Portillo targets 600 units after its $ 405 million IPO
The past 18 months have been a wild race for Portillo CEO Michael Osanloo and his team. Between pandemic-induced restaurant closures and social unrest in Chicago and Minneapolis after George Floyd’s death, business has seen its ups and downs.
On Thursday, with the start of its initial public offering on the Nasdaq, the company will end the year on a high note. Its stock price, which started at $ 20, closed at $ 29. The company offered more than 20 million shares leading to an IPO of $ 405 million, but with a 30-day option to buy an additional 3 million shares, the maximum aggregate offer price offered by Portillo could reach $ 466 million.
Portillo’s joins a growing list of restaurant brands that have gone public this year, including Dutch Bros Coffee, Krispy Kreme and First Watch. Sweetgreen has filed its first documents, but has yet to submit a public S-1 showing its IPO price.
While many restaurants Struggling with growth in 2020, Portillo’s ended a disruptive year in a position of strength. During the pandemic, the company adapted to off-site channels and trained its team members and ended up increasing drive-thru sales from $ 3.4 million per restaurant in 2019 to $ 4.6 million. per restaurant in 2020, according to the company’s S-1 filing. Its restaurants had dual drive-thru lanes and large parking lots that enabled it to handle large volumes.
Portillo’s also increased revenue to approximately $ 138 million in the third quarter ending September 26 from $ 119.7 million for the third quarter ending September 27, 2020. For the 12 months ending June 27, average unit volumes at the Company’s restaurants were $ 7.9. million euros with an EBITDA margin of 28.6%.
Given its strong financial position and the popularity of its value-driven foods – the average customer spends around $ 9.60 – the company felt it was time to think about its ownership and capital structure and to the benefits it would reap from its IPO, Osanloo said..
As a public company, Portillo’s will significantly reduce its debt, withdraw certain preferred shares, withdraw a second lien and refinance his first lien, Osanloo said. This will free up more cash to invest in growing the business, he said.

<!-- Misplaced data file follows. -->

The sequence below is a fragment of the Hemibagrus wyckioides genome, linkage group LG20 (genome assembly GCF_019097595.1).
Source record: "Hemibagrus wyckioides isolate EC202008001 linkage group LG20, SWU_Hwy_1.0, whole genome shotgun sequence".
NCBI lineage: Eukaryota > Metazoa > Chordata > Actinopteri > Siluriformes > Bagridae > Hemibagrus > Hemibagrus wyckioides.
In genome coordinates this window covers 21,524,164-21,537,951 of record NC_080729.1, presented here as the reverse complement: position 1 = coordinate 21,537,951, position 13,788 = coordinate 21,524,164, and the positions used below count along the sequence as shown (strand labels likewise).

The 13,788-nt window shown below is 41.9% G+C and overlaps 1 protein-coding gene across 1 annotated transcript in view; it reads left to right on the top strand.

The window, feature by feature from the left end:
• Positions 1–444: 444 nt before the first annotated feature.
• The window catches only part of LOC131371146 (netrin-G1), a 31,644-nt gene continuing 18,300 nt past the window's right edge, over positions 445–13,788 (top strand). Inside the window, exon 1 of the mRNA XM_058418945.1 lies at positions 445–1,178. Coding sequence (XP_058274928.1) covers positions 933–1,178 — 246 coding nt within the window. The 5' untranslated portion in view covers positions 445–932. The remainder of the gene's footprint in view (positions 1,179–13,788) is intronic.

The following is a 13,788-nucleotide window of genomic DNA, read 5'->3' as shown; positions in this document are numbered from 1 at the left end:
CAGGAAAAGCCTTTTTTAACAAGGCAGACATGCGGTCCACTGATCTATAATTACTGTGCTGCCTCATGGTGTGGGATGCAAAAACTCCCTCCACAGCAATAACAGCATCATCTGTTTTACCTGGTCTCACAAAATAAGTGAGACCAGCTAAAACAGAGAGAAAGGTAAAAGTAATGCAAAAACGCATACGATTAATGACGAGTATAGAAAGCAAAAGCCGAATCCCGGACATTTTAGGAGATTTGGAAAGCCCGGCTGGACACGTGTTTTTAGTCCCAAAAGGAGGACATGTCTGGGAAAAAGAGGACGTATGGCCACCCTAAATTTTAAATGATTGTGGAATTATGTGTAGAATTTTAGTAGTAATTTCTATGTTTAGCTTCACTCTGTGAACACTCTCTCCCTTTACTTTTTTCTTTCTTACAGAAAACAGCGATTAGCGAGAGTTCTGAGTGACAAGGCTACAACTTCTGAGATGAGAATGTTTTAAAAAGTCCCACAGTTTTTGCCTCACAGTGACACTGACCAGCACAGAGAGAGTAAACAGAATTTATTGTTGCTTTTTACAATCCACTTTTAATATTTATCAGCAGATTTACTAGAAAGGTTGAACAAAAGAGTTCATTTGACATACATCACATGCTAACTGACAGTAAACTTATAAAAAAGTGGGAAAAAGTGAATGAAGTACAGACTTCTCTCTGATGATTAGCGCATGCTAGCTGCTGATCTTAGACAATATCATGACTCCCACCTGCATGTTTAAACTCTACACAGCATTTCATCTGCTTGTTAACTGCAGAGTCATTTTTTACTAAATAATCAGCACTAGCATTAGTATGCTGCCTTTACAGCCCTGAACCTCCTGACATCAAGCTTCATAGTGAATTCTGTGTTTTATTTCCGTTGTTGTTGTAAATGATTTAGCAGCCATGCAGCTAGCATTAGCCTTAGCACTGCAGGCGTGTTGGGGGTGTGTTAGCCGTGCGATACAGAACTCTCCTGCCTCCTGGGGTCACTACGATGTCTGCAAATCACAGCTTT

“We are excited about the investor base we have, and I think our action was well received from day one,” said Osanloo. “It’s day one, but you have to start somewhere and it’s a good start.”
Going forward, the company has ambitious growth plans. It currently has 67 units and plans to grow to 600 in the United States over the next decade through two expansion paths. The first is to continue to expand in the Midwest and expand in states near Illinois. The company has a strong brand in Chicago, so it’s only natural that it will expand further into Wisconsin, Indiana, and Michigan, where it currently has a handful of locations each. In 2023, the company will enter Ohio.
The second growth plan will target the Sunbelt area, including Texas, Arizona and Florida. He already has four locations in Arizona and three in Florida, but currently has none in Lone Star State. Many Chicagoans tire of the city’s winters and retreat to these states, which has created a high natural demand for Portillo’s. Texas is also already the best state by Portillo ships his food to, Osanloo noted. Its popularity spawned dedicated Facebook pages asking the hot dog chain to expand into Texas.
“Our goal is to make everyone in these states truly happy over the next few decades,” Osanloo said.
While most of Portillo’s new units will be traditional locations, the company is experimenting with non-traditional stores as well. Restaurant has ghost cuisine in Chicago to help alleviate some of the pressure from its dense urban areas and opens a drive-thru concept only in Joliet, Illinois, said Osanloo. Portillo’s will monitor the performance of this concept and see if it could be applied to other markets.
The company’s ambitious growth plan will also benefit new and existing team members. Every time a restaurant opens, this unit creates jobs and career advancements since Portillo’s locations do not open unless there is an experienced general manager at the helm, Osanloo said. Each Portillo’s employee will also receive an IPO grant, which will also make them partial owners of the company. Hourly employees who have been with the company for 10 years or more will also receive a bonus.
“An IPO in my mind is not a destination for us, it’s just a start of what we’re trying to accomplish,” he said. “We will be measured by how we perform as a company over the next 10 to 12 quarters.… We will celebrate today and tomorrow we will get back to work.”